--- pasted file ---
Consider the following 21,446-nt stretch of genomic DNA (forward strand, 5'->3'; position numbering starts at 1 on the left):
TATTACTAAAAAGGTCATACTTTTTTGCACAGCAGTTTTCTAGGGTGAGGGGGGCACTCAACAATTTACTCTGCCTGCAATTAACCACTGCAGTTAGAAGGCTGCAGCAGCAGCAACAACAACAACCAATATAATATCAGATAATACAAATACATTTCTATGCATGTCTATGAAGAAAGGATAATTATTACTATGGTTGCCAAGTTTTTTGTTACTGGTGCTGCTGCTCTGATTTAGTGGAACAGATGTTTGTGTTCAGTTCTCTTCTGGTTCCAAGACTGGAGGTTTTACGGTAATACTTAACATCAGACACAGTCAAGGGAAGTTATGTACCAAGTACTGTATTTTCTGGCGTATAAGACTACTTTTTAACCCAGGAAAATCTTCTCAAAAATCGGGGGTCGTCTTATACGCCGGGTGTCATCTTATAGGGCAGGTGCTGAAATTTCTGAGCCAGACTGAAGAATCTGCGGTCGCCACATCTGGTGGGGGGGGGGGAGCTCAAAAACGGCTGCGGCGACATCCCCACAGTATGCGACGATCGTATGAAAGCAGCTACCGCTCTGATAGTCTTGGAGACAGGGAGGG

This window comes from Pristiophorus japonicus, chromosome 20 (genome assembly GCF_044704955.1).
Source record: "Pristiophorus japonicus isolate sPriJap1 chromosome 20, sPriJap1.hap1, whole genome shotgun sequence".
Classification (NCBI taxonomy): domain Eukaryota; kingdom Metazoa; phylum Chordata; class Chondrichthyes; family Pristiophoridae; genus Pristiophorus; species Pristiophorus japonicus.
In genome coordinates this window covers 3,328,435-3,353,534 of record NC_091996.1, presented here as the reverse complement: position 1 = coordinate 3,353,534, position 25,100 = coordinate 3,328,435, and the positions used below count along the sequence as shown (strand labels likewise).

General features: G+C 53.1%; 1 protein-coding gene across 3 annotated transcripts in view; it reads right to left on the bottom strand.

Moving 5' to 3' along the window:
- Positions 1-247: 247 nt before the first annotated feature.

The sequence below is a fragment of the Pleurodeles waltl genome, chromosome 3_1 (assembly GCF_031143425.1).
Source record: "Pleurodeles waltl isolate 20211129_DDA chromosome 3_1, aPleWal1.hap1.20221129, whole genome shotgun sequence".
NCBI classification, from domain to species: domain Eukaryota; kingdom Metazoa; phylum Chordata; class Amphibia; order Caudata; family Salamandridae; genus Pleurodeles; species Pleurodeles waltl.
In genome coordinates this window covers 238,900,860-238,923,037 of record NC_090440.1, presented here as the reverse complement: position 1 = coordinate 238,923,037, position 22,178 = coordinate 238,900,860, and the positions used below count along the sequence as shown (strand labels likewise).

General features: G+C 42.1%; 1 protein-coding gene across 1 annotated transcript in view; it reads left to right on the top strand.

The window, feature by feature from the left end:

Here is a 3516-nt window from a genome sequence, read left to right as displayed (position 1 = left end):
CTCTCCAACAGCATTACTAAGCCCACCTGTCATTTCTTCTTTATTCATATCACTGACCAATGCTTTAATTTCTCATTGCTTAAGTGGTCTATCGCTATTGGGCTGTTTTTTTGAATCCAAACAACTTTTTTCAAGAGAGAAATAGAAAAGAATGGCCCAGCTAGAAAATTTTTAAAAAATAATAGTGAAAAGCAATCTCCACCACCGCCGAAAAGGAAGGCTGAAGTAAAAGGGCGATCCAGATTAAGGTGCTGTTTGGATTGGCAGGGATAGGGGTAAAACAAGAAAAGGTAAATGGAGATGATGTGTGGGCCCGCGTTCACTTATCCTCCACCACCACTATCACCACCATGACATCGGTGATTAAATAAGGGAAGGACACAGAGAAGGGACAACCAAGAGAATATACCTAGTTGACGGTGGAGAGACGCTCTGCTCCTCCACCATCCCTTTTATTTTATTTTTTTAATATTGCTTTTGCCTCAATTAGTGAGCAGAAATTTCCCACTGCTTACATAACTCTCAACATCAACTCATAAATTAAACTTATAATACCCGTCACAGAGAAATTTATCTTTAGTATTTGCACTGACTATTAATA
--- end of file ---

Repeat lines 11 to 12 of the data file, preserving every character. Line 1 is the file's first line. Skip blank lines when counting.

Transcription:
Source record: "Pleurodeles waltl isolate 20211129_DDA chromosome 3_1, aPleWal1.hap1.20221129, whole genome shotgun sequence".
NCBI classification, from domain to species: domain Eukaryota; kingdom Metazoa; phylum Chordata; class Amphibia; order Caudata; family Salamandridae; genus Pleurodeles; species Pleurodeles waltl.